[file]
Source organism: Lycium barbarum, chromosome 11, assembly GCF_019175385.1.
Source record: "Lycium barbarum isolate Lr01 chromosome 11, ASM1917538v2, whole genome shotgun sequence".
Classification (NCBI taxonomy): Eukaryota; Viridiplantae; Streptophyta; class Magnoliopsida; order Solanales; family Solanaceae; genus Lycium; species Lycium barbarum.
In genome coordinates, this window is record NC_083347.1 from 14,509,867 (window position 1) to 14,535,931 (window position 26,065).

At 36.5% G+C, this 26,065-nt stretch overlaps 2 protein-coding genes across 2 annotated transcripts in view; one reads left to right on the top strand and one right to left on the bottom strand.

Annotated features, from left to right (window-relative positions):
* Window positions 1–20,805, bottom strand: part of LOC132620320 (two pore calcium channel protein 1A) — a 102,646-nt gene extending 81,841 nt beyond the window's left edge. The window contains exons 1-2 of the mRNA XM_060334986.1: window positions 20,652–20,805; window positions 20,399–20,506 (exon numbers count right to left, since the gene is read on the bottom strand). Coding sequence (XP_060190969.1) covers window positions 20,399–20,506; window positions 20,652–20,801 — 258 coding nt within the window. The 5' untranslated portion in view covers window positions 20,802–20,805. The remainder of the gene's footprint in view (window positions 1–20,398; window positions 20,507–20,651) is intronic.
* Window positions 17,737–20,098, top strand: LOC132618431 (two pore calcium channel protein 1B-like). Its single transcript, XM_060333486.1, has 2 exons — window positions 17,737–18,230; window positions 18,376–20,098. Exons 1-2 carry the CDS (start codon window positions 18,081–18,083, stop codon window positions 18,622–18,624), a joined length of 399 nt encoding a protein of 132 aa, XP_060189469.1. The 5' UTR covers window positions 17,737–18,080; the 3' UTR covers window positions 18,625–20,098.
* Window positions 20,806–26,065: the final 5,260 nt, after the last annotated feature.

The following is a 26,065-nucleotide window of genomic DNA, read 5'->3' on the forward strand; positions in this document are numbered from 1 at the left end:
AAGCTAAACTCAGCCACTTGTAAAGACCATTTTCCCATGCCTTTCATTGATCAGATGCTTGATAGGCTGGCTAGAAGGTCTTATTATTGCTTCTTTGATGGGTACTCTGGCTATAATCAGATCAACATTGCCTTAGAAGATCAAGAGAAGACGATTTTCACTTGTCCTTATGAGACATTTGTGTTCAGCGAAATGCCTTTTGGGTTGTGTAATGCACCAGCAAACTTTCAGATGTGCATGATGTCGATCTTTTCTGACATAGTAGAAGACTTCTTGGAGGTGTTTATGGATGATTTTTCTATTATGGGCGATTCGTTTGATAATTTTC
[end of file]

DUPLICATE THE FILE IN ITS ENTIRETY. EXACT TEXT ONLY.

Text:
Source organism: Lycium barbarum, chromosome 11, assembly GCF_019175385.1.
Source record: "Lycium barbarum isolate Lr01 chromosome 11, ASM1917538v2, whole genome shotgun sequence".
Classification (NCBI taxonomy): Eukaryota; Viridiplantae; Streptophyta; class Magnoliopsida; order Solanales; family Solanaceae; genus Lycium; species Lycium barbarum.
In genome coordinates, this window is record NC_083347.1 from 14,509,867 (window position 1) to 14,535,931 (window position 26,065).

At 36.5% G+C, this 26,065-nt stretch overlaps 2 protein-coding genes across 2 annotated transcripts in view; one reads left to right on the top strand and one right to left on the bottom strand.

Annotated features, from left to right (window-relative positions):
* Window positions 1–20,805, bottom strand: part of LOC132620320 (two pore calcium channel protein 1A) — a 102,646-nt gene extending 81,841 nt beyond the window's left edge. The window contains exons 1-2 of the mRNA XM_060334986.1: window positions 20,652–20,805; window positions 20,399–20,506 (exon numbers count right to left, since the gene is read on the bottom strand). Coding sequence (XP_060190969.1) covers window positions 20,399–20,506; window positions 20,652–20,801 — 258 coding nt within the window. The 5' untranslated portion in view covers window positions 20,802–20,805. The remainder of the gene's footprint in view (window positions 1–20,398; window positions 20,507–20,651) is intronic.
* Window positions 17,737–20,098, top strand: LOC132618431 (two pore calcium channel protein 1B-like). Its single transcript, XM_060333486.1, has 2 exons — window positions 17,737–18,230; window positions 18,376–20,098. Exons 1-2 carry the CDS (start codon window positions 18,081–18,083, stop codon window positions 18,622–18,624), a joined length of 399 nt encoding a protein of 132 aa, XP_060189469.1. The 5' UTR covers window positions 17,737–18,080; the 3' UTR covers window positions 18,625–20,098.
* Window positions 20,806–26,065: the final 5,260 nt, after the last annotated feature.

The following is a 26,065-nucleotide window of genomic DNA, read 5'->3' on the forward strand; positions in this document are numbered from 1 at the left end:
AAGCTAAACTCAGCCACTTGTAAAGACCATTTTCCCATGCCTTTCATTGATCAGATGCTTGATAGGCTGGCTAGAAGGTCTTATTATTGCTTCTTTGATGGGTACTCTGGCTATAATCAGATCAACATTGCCTTAGAAGATCAAGAGAAGACGATTTTCACTTGTCCTTATGAGACATTTGTGTTCAGCGAAATGCCTTTTGGGTTGTGTAATGCACCAGCAAACTTTCAGATGTGCATGATGTCGATCTTTTCTGACATAGTAGAAGACTTCTTGGAGGTGTTTATGGATGATTTTTCTATTATGGGCGATTCGTTTGATAATTTTC